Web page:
Shawn Vestal: Spirit of Title IX took root at St. George’s as equality debate raged
In 1969, representatives from Spokane schools met to discuss a radical idea: forming track and field teams for girls.
Just intramural squads, mind you.
“An eventual move to varsity status for girls’ track remains purely in the minds of proponents,” a Spokesman-Review article stated.
Girls had been running track in clubs and in various informal venues for years, and pressure to expand offerings in the schools was growing. Still, the notion that schools might provide teams for girls – let alone the idea that schools might be obliged to do so – struck some as extra-extracurricular.
“Many have spent a good deal of time sniping at schools’ lack of action,” the S-R article said, “although schools generally have enough trouble convincing the electorate they need funds for books, let alone girls’ track.”
The following year, Ray Peterson was hired to teach math and coach three sports at St. George’s School, the private prep school in north Spokane. One of the sports was track; he posted a sign inviting anyone interested to come out for the team.
“Turned out it was all girls,” said Peterson.
All girls. What a concept. And what girls they turned out to be.
Forty years ago, Congress passed the Education Amendments of 1972. One provision of the act, Title IX, requires schools to offer equal educational opportunities, including school-sponsored sports, to girls and boys. That law, in conjunction with inexorable cultural forces, helped lead to an explosion of athletic opportunities for girls; today, some 3.2 million girls participate in high school sports, compared to 4.5 million boys, according to the Women’s Sports Foundation.
The law was almost immediately resisted. Senators proposed exempting football from the equation in determining equality between girls and boys programs. The NCAA sued to overturn it. Coaches associations sued to overturn it. These debates continue, in one form or another, though polling shows large majorities of Americans support the principle of Title IX.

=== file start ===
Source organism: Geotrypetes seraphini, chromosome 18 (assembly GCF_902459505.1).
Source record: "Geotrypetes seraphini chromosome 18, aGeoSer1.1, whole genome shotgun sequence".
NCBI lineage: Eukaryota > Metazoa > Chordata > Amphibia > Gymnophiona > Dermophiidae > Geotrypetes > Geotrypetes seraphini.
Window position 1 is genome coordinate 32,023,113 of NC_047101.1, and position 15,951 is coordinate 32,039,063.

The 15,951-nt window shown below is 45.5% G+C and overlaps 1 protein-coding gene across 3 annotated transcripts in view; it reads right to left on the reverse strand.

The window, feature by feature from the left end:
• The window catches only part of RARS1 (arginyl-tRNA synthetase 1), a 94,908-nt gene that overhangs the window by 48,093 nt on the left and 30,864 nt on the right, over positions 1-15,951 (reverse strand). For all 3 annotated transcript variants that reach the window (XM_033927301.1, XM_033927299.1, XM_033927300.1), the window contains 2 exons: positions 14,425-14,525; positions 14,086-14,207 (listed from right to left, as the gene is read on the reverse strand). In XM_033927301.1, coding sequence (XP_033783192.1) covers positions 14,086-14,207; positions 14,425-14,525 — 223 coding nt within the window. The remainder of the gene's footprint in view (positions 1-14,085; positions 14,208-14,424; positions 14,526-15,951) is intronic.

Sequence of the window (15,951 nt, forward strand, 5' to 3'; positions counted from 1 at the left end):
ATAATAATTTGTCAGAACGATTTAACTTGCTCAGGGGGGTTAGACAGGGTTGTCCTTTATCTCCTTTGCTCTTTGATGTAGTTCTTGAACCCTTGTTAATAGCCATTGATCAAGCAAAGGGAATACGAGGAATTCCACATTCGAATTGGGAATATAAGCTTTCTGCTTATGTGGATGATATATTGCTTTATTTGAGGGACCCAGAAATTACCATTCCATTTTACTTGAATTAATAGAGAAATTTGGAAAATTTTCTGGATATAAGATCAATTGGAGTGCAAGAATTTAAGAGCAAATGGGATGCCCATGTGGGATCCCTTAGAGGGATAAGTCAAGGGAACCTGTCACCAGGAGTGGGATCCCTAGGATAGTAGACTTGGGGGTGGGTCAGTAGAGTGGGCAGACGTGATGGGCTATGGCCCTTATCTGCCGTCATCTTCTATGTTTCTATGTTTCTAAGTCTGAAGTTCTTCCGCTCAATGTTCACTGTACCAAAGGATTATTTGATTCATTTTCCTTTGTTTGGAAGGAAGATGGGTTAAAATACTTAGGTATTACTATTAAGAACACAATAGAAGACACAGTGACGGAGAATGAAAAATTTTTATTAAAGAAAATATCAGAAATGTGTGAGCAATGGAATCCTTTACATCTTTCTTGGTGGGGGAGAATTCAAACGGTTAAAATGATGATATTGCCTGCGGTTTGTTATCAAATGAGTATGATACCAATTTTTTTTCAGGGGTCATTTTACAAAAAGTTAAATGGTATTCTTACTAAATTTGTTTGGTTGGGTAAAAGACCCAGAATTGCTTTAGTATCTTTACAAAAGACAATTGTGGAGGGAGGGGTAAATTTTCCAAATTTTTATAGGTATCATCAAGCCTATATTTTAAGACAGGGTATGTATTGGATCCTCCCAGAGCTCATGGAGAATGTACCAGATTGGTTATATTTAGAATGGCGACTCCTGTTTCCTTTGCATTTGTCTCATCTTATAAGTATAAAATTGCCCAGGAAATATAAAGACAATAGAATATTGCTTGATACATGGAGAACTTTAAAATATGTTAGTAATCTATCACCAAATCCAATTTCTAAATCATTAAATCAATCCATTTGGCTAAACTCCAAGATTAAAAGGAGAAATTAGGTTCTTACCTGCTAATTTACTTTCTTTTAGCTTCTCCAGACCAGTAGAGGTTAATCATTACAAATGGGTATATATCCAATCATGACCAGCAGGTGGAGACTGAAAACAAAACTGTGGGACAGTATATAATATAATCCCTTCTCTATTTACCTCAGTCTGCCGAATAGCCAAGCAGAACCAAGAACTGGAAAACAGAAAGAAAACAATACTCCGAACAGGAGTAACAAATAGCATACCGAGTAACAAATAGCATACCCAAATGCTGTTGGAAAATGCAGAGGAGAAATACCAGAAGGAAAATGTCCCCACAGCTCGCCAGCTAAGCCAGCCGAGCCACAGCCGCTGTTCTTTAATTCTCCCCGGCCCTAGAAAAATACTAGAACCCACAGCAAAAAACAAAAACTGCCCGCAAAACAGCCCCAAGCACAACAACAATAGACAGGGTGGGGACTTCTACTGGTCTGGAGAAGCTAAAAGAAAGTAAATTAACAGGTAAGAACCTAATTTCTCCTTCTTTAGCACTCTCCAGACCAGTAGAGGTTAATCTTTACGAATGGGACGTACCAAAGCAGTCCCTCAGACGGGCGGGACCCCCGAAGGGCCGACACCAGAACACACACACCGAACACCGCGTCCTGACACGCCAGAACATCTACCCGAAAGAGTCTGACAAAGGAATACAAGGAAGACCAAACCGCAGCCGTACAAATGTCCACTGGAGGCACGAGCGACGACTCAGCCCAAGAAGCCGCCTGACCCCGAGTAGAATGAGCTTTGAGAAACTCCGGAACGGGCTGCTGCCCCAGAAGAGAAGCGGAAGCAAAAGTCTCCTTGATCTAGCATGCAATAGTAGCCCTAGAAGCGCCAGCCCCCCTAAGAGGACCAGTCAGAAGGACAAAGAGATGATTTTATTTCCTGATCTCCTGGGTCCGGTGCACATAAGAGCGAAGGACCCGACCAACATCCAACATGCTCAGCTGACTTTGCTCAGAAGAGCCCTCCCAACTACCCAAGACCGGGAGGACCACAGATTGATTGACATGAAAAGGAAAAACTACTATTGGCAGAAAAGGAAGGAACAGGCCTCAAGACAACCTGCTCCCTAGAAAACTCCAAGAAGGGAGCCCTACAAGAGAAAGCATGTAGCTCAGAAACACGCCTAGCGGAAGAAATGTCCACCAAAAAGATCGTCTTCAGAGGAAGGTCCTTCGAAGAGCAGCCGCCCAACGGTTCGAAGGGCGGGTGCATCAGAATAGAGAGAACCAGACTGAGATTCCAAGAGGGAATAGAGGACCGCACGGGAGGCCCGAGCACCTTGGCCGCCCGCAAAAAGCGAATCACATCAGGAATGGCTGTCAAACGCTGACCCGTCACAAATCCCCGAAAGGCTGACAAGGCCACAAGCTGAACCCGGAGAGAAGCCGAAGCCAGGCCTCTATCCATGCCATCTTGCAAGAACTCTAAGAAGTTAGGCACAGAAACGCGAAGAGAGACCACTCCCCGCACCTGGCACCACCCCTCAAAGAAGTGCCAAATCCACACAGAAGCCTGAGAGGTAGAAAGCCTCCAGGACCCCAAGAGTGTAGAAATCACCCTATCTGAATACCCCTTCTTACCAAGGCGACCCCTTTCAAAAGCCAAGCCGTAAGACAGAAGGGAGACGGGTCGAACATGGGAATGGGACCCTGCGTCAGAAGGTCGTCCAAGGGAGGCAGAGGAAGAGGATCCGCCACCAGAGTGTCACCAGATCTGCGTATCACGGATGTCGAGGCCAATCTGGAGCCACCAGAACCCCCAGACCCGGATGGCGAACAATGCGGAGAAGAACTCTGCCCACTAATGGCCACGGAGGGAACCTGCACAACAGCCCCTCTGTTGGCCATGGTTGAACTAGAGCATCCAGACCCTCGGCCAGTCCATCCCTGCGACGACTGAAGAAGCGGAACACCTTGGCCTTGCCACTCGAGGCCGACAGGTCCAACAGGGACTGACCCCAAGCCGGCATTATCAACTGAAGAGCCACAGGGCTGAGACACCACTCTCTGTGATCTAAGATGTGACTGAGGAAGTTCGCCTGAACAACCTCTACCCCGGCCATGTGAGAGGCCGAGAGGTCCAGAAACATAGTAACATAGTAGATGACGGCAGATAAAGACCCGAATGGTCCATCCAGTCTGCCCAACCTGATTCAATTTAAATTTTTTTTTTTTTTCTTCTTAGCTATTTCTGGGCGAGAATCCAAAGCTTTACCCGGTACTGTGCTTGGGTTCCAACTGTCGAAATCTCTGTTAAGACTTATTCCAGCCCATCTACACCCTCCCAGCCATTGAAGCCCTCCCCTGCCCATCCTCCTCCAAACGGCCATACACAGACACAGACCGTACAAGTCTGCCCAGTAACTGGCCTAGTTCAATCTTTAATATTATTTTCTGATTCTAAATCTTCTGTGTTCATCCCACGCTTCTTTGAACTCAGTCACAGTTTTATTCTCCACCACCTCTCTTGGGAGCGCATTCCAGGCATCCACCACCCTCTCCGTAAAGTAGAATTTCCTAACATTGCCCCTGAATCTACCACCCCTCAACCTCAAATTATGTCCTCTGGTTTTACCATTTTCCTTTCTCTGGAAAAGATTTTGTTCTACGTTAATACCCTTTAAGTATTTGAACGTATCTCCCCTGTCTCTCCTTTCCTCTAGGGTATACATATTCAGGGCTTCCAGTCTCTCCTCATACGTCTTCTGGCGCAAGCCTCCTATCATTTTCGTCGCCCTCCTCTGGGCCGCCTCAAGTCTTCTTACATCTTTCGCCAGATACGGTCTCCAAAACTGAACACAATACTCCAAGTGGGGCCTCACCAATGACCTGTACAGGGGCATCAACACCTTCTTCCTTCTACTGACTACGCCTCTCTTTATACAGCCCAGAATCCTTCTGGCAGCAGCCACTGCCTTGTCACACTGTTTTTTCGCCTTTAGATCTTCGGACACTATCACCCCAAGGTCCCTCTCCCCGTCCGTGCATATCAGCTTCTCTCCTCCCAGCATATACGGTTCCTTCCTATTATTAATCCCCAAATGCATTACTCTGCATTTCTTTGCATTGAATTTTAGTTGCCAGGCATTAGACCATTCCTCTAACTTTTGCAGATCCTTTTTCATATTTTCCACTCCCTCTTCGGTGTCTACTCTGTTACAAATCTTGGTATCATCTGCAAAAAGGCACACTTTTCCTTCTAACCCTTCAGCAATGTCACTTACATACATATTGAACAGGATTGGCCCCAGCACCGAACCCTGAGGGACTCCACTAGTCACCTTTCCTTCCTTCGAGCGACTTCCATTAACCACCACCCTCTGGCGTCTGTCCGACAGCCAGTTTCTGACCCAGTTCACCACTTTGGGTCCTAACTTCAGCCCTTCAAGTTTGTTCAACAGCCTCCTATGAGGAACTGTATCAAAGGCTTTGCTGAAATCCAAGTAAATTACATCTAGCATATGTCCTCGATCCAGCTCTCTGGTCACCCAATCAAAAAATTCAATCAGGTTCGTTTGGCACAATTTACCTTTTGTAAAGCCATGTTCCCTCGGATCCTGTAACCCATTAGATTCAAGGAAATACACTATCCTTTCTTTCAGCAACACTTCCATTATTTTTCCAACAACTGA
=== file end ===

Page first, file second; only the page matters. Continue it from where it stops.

In the years leading up to Title IX’s passage, there was a groundswell of efforts to expand opportunities for girls. Parents of girls began insisting that their children be treated equally. That meeting among Spokane schools in 1969 was provoked largely by the activities of Curran Dempsey, the mother of a “girl track prospect” at West Valley.
St. George’s would not be directly affected by Title IX since it doesn’t receive federal money. But the groundswell was happening there, as everywhere.
Julie Hansen South was in seventh grade when Ray Peterson posted his notice inviting students to come out for the track team. She’d played on the girls basketball team but hadn’t considered track and field. At that first meeting, she recalls, the small group of girls who showed up began dividing up the different events among themselves, having very little idea of what they were getting into.
“In the early years, there were questions about, could women even do some of these things,” South said. “Could women throw far? Could women run a marathon? Could women lift weights?
“If I lift weights, will I grow a beard? That was a real question.”
Peterson wasn’t a track and field expert. He’d been “a pretty good half-miler” at West Valley High School, but only briefly, and he’d coached one junior high team before this. But what he brought to the team was perhaps more important: enthusiasm and a refusal to allow limited facilities and equipment to stand in the way.
“I consider him our magic ingredient,” South wrote in an email.
In the first years of the St. George’s girls track team – known as the Dragon Track Club or the St. George’s Striders – the athletes made their own uniforms. They lifted weights made of iron bars and coffee cans filled with concrete – without growing beards. They studied technique in books. The starter gun was a .38 with blanks.
“We had three hurdles,” Peterson said. “That was it. There was nothing. There was nothing. You just made do with what you had.”
What they had, apparently, was more than enough.
Saturday: “The big schools didn’t like getting beat by us.”
Shawn Vestal can be reached at (509) 459-5431 or shawnv@ spokesman.com. Follow him on Twitter at @vestal13.